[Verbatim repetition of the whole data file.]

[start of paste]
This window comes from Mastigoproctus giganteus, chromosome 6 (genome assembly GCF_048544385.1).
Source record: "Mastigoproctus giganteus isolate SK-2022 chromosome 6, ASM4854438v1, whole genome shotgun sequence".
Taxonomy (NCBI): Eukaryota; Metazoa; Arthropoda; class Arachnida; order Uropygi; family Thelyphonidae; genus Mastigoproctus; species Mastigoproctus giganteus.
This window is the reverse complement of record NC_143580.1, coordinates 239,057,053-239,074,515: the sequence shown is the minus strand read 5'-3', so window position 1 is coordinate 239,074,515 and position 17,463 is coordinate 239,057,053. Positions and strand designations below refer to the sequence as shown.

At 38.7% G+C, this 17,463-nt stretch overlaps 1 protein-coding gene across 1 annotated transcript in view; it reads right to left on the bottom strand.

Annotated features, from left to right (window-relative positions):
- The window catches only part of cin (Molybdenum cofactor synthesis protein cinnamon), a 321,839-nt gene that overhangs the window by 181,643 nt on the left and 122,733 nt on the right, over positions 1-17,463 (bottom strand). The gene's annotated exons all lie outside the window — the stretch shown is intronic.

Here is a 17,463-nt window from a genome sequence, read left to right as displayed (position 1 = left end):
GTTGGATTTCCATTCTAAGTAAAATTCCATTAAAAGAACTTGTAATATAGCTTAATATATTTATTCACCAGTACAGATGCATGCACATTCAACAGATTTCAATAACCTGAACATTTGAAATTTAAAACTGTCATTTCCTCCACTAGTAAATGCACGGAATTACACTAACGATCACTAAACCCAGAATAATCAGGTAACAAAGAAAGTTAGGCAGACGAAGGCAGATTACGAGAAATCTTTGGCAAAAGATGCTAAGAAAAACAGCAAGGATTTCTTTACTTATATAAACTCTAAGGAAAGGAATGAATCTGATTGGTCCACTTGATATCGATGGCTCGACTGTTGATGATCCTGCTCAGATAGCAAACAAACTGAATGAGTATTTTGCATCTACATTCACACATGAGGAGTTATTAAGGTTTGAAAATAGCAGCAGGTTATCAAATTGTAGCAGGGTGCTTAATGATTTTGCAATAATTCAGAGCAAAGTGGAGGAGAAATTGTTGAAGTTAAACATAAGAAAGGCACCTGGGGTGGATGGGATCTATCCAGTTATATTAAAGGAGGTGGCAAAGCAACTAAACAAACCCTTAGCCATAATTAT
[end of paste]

This window comes from Mastigoproctus giganteus, chromosome 6 (genome assembly GCF_048544385.1).
Source record: "Mastigoproctus giganteus isolate SK-2022 chromosome 6, ASM4854438v1, whole genome shotgun sequence".
Taxonomy (NCBI): Eukaryota; Metazoa; Arthropoda; class Arachnida; order Uropygi; family Thelyphonidae; genus Mastigoproctus; species Mastigoproctus giganteus.
This window is the reverse complement of record NC_143580.1, coordinates 239,057,053-239,074,515: the sequence shown is the minus strand read 5'-3', so window position 1 is coordinate 239,074,515 and position 17,463 is coordinate 239,057,053. Positions and strand designations below refer to the sequence as shown.

At 38.7% G+C, this 17,463-nt stretch overlaps 1 protein-coding gene across 1 annotated transcript in view; it reads right to left on the bottom strand.

Annotated features, from left to right (window-relative positions):
- The window catches only part of cin (Molybdenum cofactor synthesis protein cinnamon), a 321,839-nt gene that overhangs the window by 181,643 nt on the left and 122,733 nt on the right, over positions 1-17,463 (bottom strand). The gene's annotated exons all lie outside the window — the stretch shown is intronic.

Here is a 17,463-nt window from a genome sequence, read left to right as displayed (position 1 = left end):
GTTGGATTTCCATTCTAAGTAAAATTCCATTAAAAGAACTTGTAATATAGCTTAATATATTTATTCACCAGTACAGATGCATGCACATTCAACAGATTTCAATAACCTGAACATTTGAAATTTAAAACTGTCATTTCCTCCACTAGTAAATGCACGGAATTACACTAACGATCACTAAACCCAGAATAATCAGGTAACAAAGAAAGTTAGGCAGACGAAGGCAGATTACGAGAAATCTTTGGCAAAAGATGCTAAGAAAAACAGCAAGGATTTCTTTACTTATATAAACTCTAAGGAAAGGAATGAATCTGATTGGTCCACTTGATATCGATGGCTCGACTGTTGATGATCCTGCTCAGATAGCAAACAAACTGAATGAGTATTTTGCATCTACATTCACACATGAGGAGTTATTAAGGTTTGAAAATAGCAGCAGGTTATCAAATTGTAGCAGGGTGCTTAATGATTTTGCAATAATTCAGAGCAAAGTGGAGGAGAAATTGTTGAAGTTAAACATAAGAAAGGCACCTGGGGTGGATGGGATCTATCCAGTTATATTAAAGGAGGTGGCAAAGCAACTAAACAAACCCTTAGCCATAATTAT